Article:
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The National Auctioneers Association conducted weekly surveys of member and non-member auctioneers starting March 25 (then April 1, April 8, April 15 and ending April 22.) Those five reports in total are here:

These surveys asked questions about the auctioneer answering the questions (years in business, membership status, areas served) and then how the auctioneer was addressing Coronavirus (COVID-19) issues.

About 75% of the auctioneers surveyed had been in the business for over 10 years, with about 30% in business 30 years or more. While most served rural and small-town markets, a good cross-section of respondents served small cities, mid-sized cities, and large city markets.

About 50% of the auctioneers surveyed concentrated on personal property, with the next most popular focus being real estate. Other sources of income included contract auctioneering work and benefit auctions.

In regard to auctions and other events scheduled in the upcoming summer, most of the time it was the auctioneer and client together deciding what to do — and their decisions ranged from forging ahead … to canceling or postponing.

Auctioneers reported that the most material concerns from sellers concerned expected prices, values, and bidder participation, coupled with concerns about rescheduling the auction. As the surveys continued from March 25 until April 22, buyers and donors became less concerned and were adapting to the pandemic.

Almost all auctioneers reported being completely — or mostly — in compliance with local, state and federal guidelines. Most live auctions were either canceled or postponed, but not all. Auctioneers’ primary communication with their communities was done with social media, websites, and emails.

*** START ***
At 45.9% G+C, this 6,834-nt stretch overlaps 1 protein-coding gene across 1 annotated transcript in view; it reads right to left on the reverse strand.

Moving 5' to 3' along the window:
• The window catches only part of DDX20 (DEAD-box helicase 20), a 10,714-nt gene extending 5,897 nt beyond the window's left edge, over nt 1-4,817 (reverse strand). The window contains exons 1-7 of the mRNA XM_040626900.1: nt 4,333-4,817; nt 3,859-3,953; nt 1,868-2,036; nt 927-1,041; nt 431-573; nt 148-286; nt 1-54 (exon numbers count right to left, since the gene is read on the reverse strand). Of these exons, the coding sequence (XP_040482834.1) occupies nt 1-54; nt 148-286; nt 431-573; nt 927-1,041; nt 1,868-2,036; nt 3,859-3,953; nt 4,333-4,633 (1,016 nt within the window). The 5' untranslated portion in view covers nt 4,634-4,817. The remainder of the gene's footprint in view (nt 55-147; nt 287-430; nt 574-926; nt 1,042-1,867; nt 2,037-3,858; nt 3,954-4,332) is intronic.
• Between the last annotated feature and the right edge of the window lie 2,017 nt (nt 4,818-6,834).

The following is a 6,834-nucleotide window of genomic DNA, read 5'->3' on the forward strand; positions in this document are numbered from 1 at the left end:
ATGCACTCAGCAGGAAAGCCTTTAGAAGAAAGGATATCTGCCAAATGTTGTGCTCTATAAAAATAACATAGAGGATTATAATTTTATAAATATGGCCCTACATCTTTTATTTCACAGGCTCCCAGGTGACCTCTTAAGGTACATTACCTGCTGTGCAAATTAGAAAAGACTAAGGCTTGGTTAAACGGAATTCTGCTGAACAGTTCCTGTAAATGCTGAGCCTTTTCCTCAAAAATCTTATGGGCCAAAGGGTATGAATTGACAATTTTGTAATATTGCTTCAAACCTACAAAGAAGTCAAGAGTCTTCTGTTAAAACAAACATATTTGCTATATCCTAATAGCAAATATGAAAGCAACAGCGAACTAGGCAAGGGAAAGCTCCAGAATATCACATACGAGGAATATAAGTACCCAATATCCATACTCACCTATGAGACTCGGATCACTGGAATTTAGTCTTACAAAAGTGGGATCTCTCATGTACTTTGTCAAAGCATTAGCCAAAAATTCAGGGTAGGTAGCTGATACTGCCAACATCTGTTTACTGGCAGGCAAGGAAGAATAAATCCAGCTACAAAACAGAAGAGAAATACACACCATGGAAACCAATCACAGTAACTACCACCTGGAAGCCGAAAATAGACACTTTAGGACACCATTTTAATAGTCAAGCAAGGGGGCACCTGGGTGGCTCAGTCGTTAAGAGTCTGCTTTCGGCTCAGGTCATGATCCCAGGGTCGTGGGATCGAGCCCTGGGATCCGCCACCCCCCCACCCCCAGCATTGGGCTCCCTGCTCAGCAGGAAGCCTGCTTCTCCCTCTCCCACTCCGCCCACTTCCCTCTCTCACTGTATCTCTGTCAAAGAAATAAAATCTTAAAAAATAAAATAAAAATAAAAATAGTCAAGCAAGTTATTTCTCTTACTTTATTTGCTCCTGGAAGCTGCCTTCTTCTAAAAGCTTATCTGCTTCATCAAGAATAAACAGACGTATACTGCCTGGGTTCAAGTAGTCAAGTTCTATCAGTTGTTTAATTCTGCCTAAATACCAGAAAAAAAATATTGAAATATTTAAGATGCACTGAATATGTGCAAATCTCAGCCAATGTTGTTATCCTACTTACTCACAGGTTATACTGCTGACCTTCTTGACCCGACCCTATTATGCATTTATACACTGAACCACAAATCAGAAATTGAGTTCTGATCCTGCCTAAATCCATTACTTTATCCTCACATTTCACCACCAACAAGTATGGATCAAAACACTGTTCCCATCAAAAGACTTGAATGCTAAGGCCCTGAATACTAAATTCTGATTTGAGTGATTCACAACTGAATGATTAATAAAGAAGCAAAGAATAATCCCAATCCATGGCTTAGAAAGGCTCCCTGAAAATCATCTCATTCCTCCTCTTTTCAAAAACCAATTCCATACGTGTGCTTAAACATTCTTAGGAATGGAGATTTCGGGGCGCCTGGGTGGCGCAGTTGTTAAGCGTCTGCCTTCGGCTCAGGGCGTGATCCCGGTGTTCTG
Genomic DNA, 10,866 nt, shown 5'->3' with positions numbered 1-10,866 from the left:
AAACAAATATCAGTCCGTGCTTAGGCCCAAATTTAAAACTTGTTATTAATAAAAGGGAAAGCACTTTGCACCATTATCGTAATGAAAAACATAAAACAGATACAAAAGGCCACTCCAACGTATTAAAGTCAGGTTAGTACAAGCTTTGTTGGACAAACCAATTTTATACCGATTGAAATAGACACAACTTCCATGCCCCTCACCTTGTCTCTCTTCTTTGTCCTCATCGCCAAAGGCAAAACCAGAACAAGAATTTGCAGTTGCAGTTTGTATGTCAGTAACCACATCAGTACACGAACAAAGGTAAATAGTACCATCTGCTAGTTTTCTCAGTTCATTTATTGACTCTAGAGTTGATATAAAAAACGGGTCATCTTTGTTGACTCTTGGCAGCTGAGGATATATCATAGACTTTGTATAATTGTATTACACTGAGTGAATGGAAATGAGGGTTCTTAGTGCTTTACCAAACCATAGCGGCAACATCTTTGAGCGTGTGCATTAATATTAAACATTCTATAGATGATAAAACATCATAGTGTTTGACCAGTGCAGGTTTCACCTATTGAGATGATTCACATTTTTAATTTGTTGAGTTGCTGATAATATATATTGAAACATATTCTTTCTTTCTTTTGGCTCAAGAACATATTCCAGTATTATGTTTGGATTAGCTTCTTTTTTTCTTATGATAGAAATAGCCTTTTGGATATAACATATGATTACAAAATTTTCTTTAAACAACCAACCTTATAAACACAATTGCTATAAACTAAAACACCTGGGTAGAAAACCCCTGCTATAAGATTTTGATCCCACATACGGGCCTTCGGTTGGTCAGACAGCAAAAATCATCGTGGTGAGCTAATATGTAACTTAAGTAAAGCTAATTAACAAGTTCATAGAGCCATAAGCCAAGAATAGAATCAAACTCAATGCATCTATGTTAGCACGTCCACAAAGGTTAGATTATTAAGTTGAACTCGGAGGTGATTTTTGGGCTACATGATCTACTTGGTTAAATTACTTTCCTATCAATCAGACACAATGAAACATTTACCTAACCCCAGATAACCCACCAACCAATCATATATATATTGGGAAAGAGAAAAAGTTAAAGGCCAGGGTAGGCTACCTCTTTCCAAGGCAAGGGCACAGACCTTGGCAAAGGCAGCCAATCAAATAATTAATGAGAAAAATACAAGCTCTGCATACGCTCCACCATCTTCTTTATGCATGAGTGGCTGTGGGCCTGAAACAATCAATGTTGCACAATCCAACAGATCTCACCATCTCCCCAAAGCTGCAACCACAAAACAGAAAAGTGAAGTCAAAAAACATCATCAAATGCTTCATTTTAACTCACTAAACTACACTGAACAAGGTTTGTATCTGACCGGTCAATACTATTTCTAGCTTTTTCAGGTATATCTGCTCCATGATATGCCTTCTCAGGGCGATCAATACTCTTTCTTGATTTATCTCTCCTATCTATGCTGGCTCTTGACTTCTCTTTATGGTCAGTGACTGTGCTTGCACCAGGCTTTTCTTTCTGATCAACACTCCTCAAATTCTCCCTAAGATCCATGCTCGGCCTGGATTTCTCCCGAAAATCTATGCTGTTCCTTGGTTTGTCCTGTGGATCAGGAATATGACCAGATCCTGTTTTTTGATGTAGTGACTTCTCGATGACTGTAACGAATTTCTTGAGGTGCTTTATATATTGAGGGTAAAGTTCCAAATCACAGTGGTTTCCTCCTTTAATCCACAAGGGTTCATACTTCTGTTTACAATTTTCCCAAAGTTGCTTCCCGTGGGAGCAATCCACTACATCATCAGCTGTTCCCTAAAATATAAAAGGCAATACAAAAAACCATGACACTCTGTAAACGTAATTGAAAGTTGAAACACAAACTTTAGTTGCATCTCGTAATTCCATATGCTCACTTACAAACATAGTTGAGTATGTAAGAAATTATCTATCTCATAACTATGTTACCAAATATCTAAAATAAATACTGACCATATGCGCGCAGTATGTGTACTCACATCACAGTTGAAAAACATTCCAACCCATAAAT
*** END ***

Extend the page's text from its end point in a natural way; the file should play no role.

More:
Real estate auction closings were being affected in a variety of ways, with about 30% of auctioneers reporting they do not sell real property. Benefit auctioneers reported the typical non-profit client has rescheduled or canceled events, with some exploring online fundraising and other options.

Most auctioneers reported their vulnerabilities included fear of the unknown economy and loss of income. Not surprisingly, most said they were conserving expenses and looking for other business opportunities.

We’ll keep monitoring the auction industry and trends developing for the remainder of this pandemic and thereon. Your participation in future surveys is important to NAA and others so that good information can be compiled.

Mike Brandly, Auctioneer, CAI, CAS, AARE has been an auctioneer and certified appraiser for over 30 years. His company’s auctions are located at: Mike Brandly, Auctioneer, RES Auction Services and Goodwill Columbus Car Auction. He serves as Distinguished Faculty at Hondros College, Executive Director of The Ohio Auction School, an Instructor at the National Auctioneers Association’s Designation Academy and America’s Auction Academy. He is faculty at the Certified Auctioneers Institute held at Indiana University and is approved by the The Supreme Court of Ohio for attorney education.